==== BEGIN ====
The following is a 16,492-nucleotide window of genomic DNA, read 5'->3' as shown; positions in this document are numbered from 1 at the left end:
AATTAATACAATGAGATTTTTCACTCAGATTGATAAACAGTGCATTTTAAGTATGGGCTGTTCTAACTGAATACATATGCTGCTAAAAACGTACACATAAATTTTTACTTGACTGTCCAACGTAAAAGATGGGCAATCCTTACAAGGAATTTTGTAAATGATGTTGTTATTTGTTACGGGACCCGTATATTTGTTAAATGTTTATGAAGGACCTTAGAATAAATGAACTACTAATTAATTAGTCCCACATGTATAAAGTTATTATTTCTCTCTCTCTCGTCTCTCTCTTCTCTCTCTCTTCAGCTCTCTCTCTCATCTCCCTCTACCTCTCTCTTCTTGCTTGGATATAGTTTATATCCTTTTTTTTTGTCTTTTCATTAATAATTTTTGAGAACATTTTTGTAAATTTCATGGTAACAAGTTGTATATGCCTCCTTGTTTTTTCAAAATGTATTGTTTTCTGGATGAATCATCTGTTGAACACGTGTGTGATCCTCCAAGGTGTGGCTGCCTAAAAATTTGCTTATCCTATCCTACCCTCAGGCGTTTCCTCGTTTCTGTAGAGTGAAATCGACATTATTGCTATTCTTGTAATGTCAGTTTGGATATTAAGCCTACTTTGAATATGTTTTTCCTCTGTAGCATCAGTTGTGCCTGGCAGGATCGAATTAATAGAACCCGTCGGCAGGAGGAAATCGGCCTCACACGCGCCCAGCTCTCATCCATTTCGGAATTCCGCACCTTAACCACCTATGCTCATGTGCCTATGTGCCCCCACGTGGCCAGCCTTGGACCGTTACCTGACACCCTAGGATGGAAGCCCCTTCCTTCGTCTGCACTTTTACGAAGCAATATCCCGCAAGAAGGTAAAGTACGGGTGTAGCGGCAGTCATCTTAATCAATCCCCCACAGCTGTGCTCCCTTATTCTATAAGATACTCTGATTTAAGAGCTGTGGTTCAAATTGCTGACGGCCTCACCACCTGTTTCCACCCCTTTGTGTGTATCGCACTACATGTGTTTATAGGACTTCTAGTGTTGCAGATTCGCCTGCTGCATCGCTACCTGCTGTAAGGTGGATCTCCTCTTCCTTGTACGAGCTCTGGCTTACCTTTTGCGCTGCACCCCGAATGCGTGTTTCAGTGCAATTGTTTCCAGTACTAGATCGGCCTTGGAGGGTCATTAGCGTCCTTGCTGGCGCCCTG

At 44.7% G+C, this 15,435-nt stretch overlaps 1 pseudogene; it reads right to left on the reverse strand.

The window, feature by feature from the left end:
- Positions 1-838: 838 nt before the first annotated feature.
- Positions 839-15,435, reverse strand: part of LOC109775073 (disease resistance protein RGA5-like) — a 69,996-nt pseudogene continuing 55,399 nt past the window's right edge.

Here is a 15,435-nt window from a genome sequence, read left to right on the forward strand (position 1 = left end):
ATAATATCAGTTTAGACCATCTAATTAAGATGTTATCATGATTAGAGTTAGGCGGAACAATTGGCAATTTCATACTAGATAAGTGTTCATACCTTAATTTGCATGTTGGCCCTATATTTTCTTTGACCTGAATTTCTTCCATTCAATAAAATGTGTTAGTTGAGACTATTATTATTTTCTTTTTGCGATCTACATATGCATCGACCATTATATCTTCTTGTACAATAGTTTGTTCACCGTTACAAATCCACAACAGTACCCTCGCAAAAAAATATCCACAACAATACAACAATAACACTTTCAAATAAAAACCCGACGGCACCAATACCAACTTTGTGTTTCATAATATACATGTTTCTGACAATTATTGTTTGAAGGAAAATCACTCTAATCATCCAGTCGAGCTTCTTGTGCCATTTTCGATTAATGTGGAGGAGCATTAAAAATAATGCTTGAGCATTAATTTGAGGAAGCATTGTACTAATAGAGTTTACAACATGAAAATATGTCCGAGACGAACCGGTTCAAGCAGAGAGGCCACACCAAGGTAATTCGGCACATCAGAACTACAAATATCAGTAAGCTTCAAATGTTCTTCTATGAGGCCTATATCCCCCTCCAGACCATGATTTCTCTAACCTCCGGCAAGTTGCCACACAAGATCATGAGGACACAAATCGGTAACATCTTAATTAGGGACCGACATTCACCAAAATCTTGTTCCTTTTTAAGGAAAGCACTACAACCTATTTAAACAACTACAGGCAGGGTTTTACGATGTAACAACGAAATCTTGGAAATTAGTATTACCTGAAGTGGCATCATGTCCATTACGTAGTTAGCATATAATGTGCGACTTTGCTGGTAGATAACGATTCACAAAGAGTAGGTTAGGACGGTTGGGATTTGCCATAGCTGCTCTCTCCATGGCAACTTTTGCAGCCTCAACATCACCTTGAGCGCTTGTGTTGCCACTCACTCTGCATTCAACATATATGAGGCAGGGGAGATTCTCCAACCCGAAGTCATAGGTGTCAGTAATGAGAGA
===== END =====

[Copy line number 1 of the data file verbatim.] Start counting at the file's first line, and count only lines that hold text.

The following is a 16,492-nucleotide window of genomic DNA, read 5'->3' as shown; positions in this document are numbered from 1 at the left end: